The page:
Tuesday, March 11, 2008

Dead Reckoning Terms

The following are some terms used when using dead reckoning:

The horizontal direction in which the ship points or heads at any given second, expressed in angular units clockwise from 000° through 360° . The heading of the ship is also called ship’s head. The heading is always changing as the ship swings or yaws across the course line due to the seas or steering error.

As applied to marine navigation, the direction in which a vessel is to be steered or is being steered, and the direction of travel through the water. The course is measured from 000° clockwise from the reference direction to 360° . Course may be designated as true, magnetic, compass, determined by the reference direction.

DR Track Line
In marine navigation, the graphic representation of a ship’s course normally used in the construction of a dead reckoning plot.

The ordered rate of travel of a ship through the water is normally expressed in knots. In some areas where distances are stated in statute miles, such as on the Great Lakes, speed units will be "miles per hour." Speed is used in conjunction with time to establish a distance run on each of the consecutive segments of a DR plot.

A position established at a specific time to a high degree of accuracy. It may be determined by any of a number of methods. A running fix is a position of lesser accuracy, based in part on present information and in part on information transferred from a prior time.

DR Position
A position determined by plotting a vector or series of consecutive vectors using only the true course and distance determined by speed through the water, without considering current.

Estimated Position
The more probable position of a ship, determined from incomplete data or data of questionable accuracy. In practical use, it is often the DR position modified by the best additional information available.

Dead Reckoning Plot
Called DR plot, in marine navigation it is the graphical representation on the nautical chart of the line or series of lines, which are the vectors of the ordered true courses and distance run on these courses at the ordered speeds while proceeding from a fixed point. The DR plot originates at a fix or running fix, it is labeled as to courses, speeds, and times of various dead reckoning positions, usually at hourly intervals or at times of change of course or speed. A DR plot represents courses and speeds that have been used. A plot may be made in advance for courses and speeds that are expected to be used.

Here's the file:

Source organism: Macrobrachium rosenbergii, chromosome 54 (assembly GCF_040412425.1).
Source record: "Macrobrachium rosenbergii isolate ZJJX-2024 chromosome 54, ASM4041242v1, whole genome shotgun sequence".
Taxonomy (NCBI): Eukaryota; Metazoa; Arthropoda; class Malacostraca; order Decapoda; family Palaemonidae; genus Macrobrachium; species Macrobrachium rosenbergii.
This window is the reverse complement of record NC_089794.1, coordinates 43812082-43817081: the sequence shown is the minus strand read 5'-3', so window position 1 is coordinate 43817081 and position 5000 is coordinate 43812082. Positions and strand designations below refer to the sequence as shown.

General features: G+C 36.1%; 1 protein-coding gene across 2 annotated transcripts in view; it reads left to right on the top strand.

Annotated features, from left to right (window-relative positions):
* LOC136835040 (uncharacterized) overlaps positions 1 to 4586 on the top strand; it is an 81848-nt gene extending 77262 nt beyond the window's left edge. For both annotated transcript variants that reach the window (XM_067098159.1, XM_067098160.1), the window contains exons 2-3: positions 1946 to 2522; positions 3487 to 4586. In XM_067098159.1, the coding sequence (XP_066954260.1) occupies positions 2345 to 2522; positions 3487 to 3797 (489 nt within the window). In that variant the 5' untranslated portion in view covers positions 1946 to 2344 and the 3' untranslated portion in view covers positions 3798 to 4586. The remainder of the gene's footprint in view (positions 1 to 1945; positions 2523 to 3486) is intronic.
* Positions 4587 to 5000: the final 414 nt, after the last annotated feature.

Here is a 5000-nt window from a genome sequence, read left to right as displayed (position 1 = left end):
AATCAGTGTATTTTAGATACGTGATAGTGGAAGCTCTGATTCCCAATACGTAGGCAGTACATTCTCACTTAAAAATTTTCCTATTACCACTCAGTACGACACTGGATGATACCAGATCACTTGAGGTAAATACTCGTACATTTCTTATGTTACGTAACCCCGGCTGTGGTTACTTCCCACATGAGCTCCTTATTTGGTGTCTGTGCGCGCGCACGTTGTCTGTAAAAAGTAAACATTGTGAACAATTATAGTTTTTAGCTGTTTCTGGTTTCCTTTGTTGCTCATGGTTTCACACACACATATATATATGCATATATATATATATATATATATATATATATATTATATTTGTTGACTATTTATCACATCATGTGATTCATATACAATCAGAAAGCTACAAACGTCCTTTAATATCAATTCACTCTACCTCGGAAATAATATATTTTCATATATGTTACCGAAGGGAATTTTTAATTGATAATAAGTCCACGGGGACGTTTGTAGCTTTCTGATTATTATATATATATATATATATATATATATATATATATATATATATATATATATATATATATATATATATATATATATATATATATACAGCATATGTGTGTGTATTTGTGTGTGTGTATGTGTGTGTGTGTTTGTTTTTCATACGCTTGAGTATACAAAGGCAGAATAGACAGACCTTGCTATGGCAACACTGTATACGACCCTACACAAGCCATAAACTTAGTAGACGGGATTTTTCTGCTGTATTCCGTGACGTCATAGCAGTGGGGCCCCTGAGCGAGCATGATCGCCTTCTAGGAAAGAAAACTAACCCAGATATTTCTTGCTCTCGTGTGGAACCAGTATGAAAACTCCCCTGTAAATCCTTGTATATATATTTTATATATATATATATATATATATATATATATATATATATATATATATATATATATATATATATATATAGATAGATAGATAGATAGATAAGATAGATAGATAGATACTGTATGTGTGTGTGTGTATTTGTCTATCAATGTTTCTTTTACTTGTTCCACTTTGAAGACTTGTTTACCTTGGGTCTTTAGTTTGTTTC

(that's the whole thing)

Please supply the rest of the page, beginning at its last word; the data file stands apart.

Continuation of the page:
Estimated Time of Departure
The estimate of the time of departure from a specified location according to a scheduled move to a new location.

The DR track (or DR track line) is the path or course the ship is expected to follow. It is plotted from a known position using courses and speeds through water. When plotting a DR track, no consideration is given for current and wind.

There are three basic principles when plotting a DR track:

A DR track is ALWAYS started from a known position.
Only true courses are plotted.
Only speed through water is used for determining distance traveled.

The purpose of the DR track is to show the navigator basically where you are planning to go, the rate of advance, and the ETA at various points along the way and at the final destination. After the DR track has been plotted, the navigator determines whether or not the basic track is clear of navigational hazards, as well as deciding what navigational aids are available and when they are visible. By examining the DR track, all dangers and surprise are eliminated for the voyage. If the navigator finds a DR track is going to lead into shoal waters or danger, the DR track can be reevaluated in time to prevent any hazard to the ship.

When plotting the DR track, be sure that all DR tracks and distances are accurately measured. Being neat is a must to avoid confusion and error. Overlong lines and unnecessarily written information cause errors. Completeness of the DR track is necessary to show course, times, and positions. Standardization of labeling ensures neatness and clarity for any person using that plot.

The course is the intended horizontal direction of travel. This DR track starts from a known position and is plotted as follows:

Above and parallel to the course line, place a capital C and three digits to indicate the true course (C 007° ). It is customary to label courses to the nearest whole degree. Under the course line and below the direction label, place a capital S and two digits for the speed. Since the course is given in degrees true and speed in knots.DR positions are marked along the track line at specific time intervals depending upon where the ship is being navigated. In confined areas such as rivers and bays, DR plots can be plotted for every 15 minutes or half hour. Running along the coast in less restrictive waters, the DR plots can be put in every hour, when sailing great distances over open waters, they can be plotted every 4 hours. DR plots are put in wherever a course or speed change occurs. A new DR track is plotted from a established fix. Even though an estimated position is shown, you do not begin a new DR track from this point.

Time of fixes and estimated positions are placed horizontally while the times of dead reckoning positions are placed other than horizontally.